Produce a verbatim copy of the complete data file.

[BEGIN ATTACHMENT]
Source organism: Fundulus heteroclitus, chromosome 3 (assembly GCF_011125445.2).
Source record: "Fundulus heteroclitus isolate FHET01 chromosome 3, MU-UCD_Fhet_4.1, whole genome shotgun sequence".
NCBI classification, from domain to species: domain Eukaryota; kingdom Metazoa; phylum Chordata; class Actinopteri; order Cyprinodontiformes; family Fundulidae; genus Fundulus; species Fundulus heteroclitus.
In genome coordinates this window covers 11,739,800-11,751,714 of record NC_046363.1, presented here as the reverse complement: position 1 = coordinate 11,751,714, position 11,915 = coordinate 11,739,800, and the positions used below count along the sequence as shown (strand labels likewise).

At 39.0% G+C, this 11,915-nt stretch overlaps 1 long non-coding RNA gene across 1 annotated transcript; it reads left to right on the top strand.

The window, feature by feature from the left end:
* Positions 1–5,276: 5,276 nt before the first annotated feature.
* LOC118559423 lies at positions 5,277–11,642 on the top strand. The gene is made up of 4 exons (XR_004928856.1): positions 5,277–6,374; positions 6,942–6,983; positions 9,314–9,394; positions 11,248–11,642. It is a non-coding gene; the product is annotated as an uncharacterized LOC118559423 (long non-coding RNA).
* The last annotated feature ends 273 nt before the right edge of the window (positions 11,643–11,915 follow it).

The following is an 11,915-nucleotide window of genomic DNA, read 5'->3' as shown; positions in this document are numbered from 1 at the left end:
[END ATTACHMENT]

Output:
Source organism: Fundulus heteroclitus, chromosome 3 (assembly GCF_011125445.2).
Source record: "Fundulus heteroclitus isolate FHET01 chromosome 3, MU-UCD_Fhet_4.1, whole genome shotgun sequence".
NCBI classification, from domain to species: domain Eukaryota; kingdom Metazoa; phylum Chordata; class Actinopteri; order Cyprinodontiformes; family Fundulidae; genus Fundulus; species Fundulus heteroclitus.
In genome coordinates this window covers 11,739,800-11,751,714 of record NC_046363.1, presented here as the reverse complement: position 1 = coordinate 11,751,714, position 11,915 = coordinate 11,739,800, and the positions used below count along the sequence as shown (strand labels likewise).

At 39.0% G+C, this 11,915-nt stretch overlaps 1 long non-coding RNA gene across 1 annotated transcript; it reads left to right on the top strand.

The window, feature by feature from the left end:
* Positions 1–5,276: 5,276 nt before the first annotated feature.
* LOC118559423 lies at positions 5,277–11,642 on the top strand. The gene is made up of 4 exons (XR_004928856.1): positions 5,277–6,374; positions 6,942–6,983; positions 9,314–9,394; positions 11,248–11,642. It is a non-coding gene; the product is annotated as an uncharacterized LOC118559423 (long non-coding RNA).
* The last annotated feature ends 273 nt before the right edge of the window (positions 11,643–11,915 follow it).

The following is an 11,915-nucleotide window of genomic DNA, read 5'->3' as shown; positions in this document are numbered from 1 at the left end: